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Do women with higher autonomy seek more maternal and child health-care? Evidence from Ethiopia and Eritrea

By Gebremariam Woldemicael

Abstract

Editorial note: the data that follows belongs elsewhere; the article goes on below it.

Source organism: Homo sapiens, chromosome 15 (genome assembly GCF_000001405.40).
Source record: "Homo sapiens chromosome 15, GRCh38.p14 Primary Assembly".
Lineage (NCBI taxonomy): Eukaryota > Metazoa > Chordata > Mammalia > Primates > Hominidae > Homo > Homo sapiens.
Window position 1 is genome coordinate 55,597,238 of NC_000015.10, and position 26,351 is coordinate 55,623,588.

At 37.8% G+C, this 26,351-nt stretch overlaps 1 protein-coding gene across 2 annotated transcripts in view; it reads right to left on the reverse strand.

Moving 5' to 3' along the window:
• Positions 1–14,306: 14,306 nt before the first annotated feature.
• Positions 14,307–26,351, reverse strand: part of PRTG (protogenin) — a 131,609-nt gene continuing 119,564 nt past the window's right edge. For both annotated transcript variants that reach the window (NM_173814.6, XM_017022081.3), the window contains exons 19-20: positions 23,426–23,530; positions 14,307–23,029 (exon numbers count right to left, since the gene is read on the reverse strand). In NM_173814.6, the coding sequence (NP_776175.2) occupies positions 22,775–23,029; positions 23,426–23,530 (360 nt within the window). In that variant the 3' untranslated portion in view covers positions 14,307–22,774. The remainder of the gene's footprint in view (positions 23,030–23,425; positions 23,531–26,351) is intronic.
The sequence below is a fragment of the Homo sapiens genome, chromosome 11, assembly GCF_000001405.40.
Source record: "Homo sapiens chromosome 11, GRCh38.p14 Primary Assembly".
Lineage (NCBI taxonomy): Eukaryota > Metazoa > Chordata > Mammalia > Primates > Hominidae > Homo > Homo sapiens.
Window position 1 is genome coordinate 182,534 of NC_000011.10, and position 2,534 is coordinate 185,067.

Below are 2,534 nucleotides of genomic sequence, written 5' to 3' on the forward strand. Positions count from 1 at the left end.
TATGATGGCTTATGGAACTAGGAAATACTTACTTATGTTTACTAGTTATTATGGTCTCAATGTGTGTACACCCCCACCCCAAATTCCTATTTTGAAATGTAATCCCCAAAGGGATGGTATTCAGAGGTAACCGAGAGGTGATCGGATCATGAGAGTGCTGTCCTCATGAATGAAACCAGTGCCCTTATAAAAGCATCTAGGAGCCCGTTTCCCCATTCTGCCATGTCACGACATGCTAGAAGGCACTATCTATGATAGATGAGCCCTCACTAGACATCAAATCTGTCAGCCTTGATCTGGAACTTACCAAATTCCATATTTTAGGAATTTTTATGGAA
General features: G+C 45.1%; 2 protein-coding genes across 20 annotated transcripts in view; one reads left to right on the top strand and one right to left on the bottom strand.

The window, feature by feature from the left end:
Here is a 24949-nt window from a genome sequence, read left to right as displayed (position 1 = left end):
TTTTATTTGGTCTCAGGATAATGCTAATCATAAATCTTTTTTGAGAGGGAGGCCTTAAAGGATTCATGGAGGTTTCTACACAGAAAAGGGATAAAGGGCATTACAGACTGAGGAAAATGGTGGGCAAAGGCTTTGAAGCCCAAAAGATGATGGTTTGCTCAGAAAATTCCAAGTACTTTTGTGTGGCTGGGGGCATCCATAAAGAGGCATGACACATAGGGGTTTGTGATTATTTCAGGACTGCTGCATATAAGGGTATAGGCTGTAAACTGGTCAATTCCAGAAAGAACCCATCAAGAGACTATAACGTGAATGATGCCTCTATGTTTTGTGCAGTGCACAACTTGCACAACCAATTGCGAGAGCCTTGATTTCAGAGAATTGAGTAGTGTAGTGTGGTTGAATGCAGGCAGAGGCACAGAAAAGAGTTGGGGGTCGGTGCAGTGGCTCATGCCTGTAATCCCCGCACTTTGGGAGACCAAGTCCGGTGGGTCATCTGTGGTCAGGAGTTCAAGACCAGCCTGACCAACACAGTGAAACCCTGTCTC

Current research and policy on maternal and child health-care in Eritrea and Ethiopia focus primarily on female education and employment, while little attention is placed on women’s decision-making autonomy. However, the role of women’s decision-making in reproductive health cannot be overemphasized. In this paper, different dimensions of women’s decision-making autonomy and their relationship to maternal and child health-care utilization are investigated using data from the Demographic and Health Surveys of Ethiopia and Eritrea. We simultaneously consider the role of socio-economic (indirect) indicators of women’s status . The study shows that most autonomy indicators are important predictors of maternal and child health-care utilization although the strength and statistical significance vary by health-care utilization outcome and country, and in some cases significance is lost when socio-economic indicators are held constant. The strong positive effect of women’s sole decision-making in visiting family or relatives on use of antenatal care and child immunization is particularly impressive. On the other hand, the loss of significance of other dimensions of women’s decision-making when socio-economic factors are controlled for indicates that some health-care seeking behaviours are more dependent on socio-economic factors like education and employment. The results show that most socio-economic indicators have strong influence on both women’s decision-making autonomy and on maternal and child health-care utilization. These findings suggest that both women’s autonomy and socio-economic indicators should be analyzed in order to derive a complete understanding of the determinants of maternal and child health-care utilization.Eritrea, Ethiopia

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